I have an equation of $x$ and $y$, which reads $$ -\alpha^2+\frac{2}{3} \alpha^3+y^2-\frac{2}{3}y^3+x^3f(\frac{y}{x})=0, $$

where $\alpha$ is positive parameter and $f(x)=\int (1-\tanh x) x^2\mathrm{d}x$, with the arbitrary constant of integration defined by $f(\infty)=0$. With Mathematica, $f(x)$ is just what Mathematica gives you.

Now I want to obtain the relation between $x$ and $y$ from that equation, with $x\in(0,1/\ln 2)$, the parameter $\alpha$ should be tested for $\alpha\in(0,5)$, say, especially the values around $2.4$

My Attempt

My attempt is to use FindRoot to do that job, however no matter how I increase the WorkingPrecision, there are complains saying:

The line search decreased the step size to within tolerance specified by AccuracyGoal and PrecisionGoal but was unable to find a sufficient decrease in the merit function. You may need more than 100 digits of working precision to meet these tolerances.

The curve obtained is just wearied, which I can't trust. For your convenience, I will put my attempt code:

α = 15/10;
stepSize = 1/100;
c0 = Log[2];
eps = 1/100000;
f[x_] = Integrate[(1 - Tanh[x]) x^2, x]; (*f(∞)=0*)
list = 
    {c0 x, 
     y /. FindRoot[
            -α^2 + 2/3*α^3 + y^2 - 2/3 y^3 + x^3 f[y/x] == 0, 
            {y, 0.5}, 
            WorkingPrecision -> 100]}, 
    {x, eps, 1/c0, stepSize}];

The above code gives a wearied curve as shown below and a lot of complains as mentioned above.

enter image description here

I've also tried the fix $y$ to solve for $x$ instead. However, the code doesn't works well (for some parameters), either.

  • 1
    $\begingroup$ There is more than one y for each x, and depending on the initial guess, you will jump between those different roots. Here is a contour plot of your function for the choice of alpha shown in your post, with the zero-contour only shown. $\endgroup$
    – march
    Commented Oct 30, 2015 at 5:04

1 Answer 1


Depending on what you want, here's how I would go about this. First, using your choice of α, define

α = 15/10;
f[x_] = Integrate[(1 - Tanh[x]) x^2, x]
(* -x^2 Log[1+E^(-2 x)]+x PolyLog[2,-E^(-2 x)]+1/2 PolyLog[3,-E^(-2 x)] *)
g[x_, y_] = -α^2 + 2/3*α^3 + y^2 - 2/3 y^3 + x^3 f[y/x];

Generate the zero-contours of your function for your choice of α using ContourPlot:

p1 = ContourPlot[g[x, y] /. α -> 15/10
  , {x, 0, 1/Log[2]}, {y, -5, 5}
  , Contours -> {0}, ContourShading -> None]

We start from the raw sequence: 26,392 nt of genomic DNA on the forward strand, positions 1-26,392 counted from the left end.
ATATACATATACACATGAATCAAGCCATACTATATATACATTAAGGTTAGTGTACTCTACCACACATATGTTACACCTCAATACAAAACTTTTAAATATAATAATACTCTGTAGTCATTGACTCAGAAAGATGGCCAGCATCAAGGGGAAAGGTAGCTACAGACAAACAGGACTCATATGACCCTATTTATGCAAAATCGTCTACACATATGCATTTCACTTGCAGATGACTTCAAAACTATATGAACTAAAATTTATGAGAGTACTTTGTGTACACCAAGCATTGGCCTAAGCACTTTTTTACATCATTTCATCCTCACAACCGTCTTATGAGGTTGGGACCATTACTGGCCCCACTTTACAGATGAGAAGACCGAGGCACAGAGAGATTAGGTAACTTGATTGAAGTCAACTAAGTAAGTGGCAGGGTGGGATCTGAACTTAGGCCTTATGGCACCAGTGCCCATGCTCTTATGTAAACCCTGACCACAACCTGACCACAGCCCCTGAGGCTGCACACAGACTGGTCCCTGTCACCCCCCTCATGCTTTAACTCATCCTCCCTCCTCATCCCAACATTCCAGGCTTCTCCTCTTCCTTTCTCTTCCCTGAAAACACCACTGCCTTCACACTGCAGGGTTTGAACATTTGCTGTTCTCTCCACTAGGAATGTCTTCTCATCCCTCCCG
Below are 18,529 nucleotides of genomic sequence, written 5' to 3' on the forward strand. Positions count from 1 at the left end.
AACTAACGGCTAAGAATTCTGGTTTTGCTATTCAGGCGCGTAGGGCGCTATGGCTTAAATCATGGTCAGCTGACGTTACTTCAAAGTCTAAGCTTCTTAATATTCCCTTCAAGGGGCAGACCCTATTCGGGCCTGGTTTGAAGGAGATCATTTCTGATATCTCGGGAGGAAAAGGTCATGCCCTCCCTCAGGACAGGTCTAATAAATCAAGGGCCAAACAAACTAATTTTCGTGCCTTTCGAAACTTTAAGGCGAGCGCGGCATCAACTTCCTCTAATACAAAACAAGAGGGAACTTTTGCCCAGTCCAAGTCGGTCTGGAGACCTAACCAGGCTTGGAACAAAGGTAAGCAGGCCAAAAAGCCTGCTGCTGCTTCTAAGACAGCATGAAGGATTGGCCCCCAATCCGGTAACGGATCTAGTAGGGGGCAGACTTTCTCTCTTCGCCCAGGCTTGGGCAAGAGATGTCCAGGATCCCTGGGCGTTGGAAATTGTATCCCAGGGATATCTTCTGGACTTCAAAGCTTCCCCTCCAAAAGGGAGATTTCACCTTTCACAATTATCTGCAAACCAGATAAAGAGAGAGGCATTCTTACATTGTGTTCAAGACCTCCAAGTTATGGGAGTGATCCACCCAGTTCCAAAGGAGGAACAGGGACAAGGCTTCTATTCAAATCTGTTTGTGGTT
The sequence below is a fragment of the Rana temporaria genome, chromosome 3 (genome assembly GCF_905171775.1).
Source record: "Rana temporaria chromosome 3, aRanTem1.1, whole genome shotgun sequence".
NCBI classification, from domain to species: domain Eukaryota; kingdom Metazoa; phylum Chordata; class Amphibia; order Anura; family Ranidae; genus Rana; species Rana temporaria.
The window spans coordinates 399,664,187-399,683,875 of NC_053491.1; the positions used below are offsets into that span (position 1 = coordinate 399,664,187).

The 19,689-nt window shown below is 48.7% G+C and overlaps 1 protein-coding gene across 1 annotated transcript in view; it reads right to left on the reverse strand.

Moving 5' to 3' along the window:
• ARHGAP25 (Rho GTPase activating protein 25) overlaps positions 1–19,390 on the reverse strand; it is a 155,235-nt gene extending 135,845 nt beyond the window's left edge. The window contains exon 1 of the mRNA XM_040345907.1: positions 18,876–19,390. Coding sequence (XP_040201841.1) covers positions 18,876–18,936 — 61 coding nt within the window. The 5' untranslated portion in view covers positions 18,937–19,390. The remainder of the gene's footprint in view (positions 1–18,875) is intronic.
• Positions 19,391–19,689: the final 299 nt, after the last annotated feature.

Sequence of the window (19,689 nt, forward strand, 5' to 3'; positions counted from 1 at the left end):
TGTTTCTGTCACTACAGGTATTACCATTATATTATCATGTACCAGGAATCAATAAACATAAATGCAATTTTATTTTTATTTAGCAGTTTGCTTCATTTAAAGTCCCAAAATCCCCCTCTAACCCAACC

enter image description here

This might be all you want! If you want the points, extract them:

pts = First@Cases[Normal@p1, Line[a_] :> a, Infinity];

enter image description here

These aren't perfect, so let's use these points as initial guesses for FindRoot to refine the values:

newPts = {#1, y /. FindRoot[g[#1, y] /. α -> 15/10, {y, #2}]} & @@@ pts;

enter image description here

  • $\begingroup$ I need to carefully read this, your results seems very good! In the mean time, can you explain what zero contour means? $\endgroup$ Commented Oct 30, 2015 at 5:27
  • $\begingroup$ I just mean that it's the level-curve of the the function that you're setting to zero (which I'm calling g) that corresponds to the value 0. In other words, it's the graph of the solution set of g[x, y] == 0. $\endgroup$
    – march
    Commented Oct 30, 2015 at 5:42
  • $\begingroup$ pts = First@Cases[Normal@p1, Line[a_] :> a, Infinity]; In this code, you select the line (points) in the objects Normal@p1, what other things other than line does this Normal@p1 have? $\endgroup$ Commented Oct 30, 2015 at 8:54
  • 1
    $\begingroup$ Everything in Mathematica is an expression, including Graphics. Evaluate p1 and then evaluate p1 // FullForm, and you will see all the stuff associated with that Graphics object. Doing Normal@p1 first rearranges the innards of the expression to more directly reflect what's being drawn in the figure; this is necessary because Graphics expressions typically are written in terms of GraphicsComplexes, which (I think) is for the purposes of compression. Anyway, I recommend playing! Make a simple like Plot[{x^2, 1+x^2}, {x, 0, 1}] //Normal//FullForm and examine the results! $\endgroup$
    – march
    Commented Oct 30, 2015 at 17:13

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